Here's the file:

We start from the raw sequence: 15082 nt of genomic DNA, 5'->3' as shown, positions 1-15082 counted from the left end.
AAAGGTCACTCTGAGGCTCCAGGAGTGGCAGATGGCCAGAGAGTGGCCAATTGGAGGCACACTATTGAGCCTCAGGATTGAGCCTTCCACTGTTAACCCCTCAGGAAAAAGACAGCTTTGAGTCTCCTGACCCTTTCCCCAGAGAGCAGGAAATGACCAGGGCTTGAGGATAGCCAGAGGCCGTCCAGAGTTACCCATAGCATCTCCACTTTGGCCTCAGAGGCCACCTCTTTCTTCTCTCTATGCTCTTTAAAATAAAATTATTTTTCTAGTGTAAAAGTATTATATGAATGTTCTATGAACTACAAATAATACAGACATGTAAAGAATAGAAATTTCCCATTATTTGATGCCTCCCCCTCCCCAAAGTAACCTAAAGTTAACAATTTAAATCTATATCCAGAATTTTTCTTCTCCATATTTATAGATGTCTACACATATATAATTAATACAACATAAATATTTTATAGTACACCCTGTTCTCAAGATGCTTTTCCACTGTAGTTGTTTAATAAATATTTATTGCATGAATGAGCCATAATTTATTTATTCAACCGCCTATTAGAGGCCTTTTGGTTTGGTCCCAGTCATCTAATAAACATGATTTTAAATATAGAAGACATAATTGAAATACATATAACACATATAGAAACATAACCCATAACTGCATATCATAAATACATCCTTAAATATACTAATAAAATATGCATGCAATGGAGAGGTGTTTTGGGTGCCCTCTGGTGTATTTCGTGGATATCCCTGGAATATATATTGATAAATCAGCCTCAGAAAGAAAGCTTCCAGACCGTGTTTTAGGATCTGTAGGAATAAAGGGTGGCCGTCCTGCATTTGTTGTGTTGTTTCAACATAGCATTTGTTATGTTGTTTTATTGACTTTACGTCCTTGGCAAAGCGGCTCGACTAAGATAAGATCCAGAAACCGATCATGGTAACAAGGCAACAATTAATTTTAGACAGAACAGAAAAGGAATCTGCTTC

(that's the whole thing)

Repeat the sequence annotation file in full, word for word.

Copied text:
We start from the raw sequence: 15082 nt of genomic DNA, 5'->3' as shown, positions 1-15082 counted from the left end.
AAAGGTCACTCTGAGGCTCCAGGAGTGGCAGATGGCCAGAGAGTGGCCAATTGGAGGCACACTATTGAGCCTCAGGATTGAGCCTTCCACTGTTAACCCCTCAGGAAAAAGACAGCTTTGAGTCTCCTGACCCTTTCCCCAGAGAGCAGGAAATGACCAGGGCTTGAGGATAGCCAGAGGCCGTCCAGAGTTACCCATAGCATCTCCACTTTGGCCTCAGAGGCCACCTCTTTCTTCTCTCTATGCTCTTTAAAATAAAATTATTTTTCTAGTGTAAAAGTATTATATGAATGTTCTATGAACTACAAATAATACAGACATGTAAAGAATAGAAATTTCCCATTATTTGATGCCTCCCCCTCCCCAAAGTAACCTAAAGTTAACAATTTAAATCTATATCCAGAATTTTTCTTCTCCATATTTATAGATGTCTACACATATATAATTAATACAACATAAATATTTTATAGTACACCCTGTTCTCAAGATGCTTTTCCACTGTAGTTGTTTAATAAATATTTATTGCATGAATGAGCCATAATTTATTTATTCAACCGCCTATTAGAGGCCTTTTGGTTTGGTCCCAGTCATCTAATAAACATGATTTTAAATATAGAAGACATAATTGAAATACATATAACACATATAGAAACATAACCCATAACTGCATATCATAAATACATCCTTAAATATACTAATAAAATATGCATGCAATGGAGAGGTGTTTTGGGTGCCCTCTGGTGTATTTCGTGGATATCCCTGGAATATATATTGATAAATCAGCCTCAGAAAGAAAGCTTCCAGACCGTGTTTTAGGATCTGTAGGAATAAAGGGTGGCCGTCCTGCATTTGTTGTGTTGTTTCAACATAGCATTTGTTATGTTGTTTTATTGACTTTACGTCCTTGGCAAAGCGGCTCGACTAAGATAAGATCCAGAAACCGATCATGGTAACAAGGCAACAATTAATTTTAGACAGAACAGAAAAGGAATCTGCTTC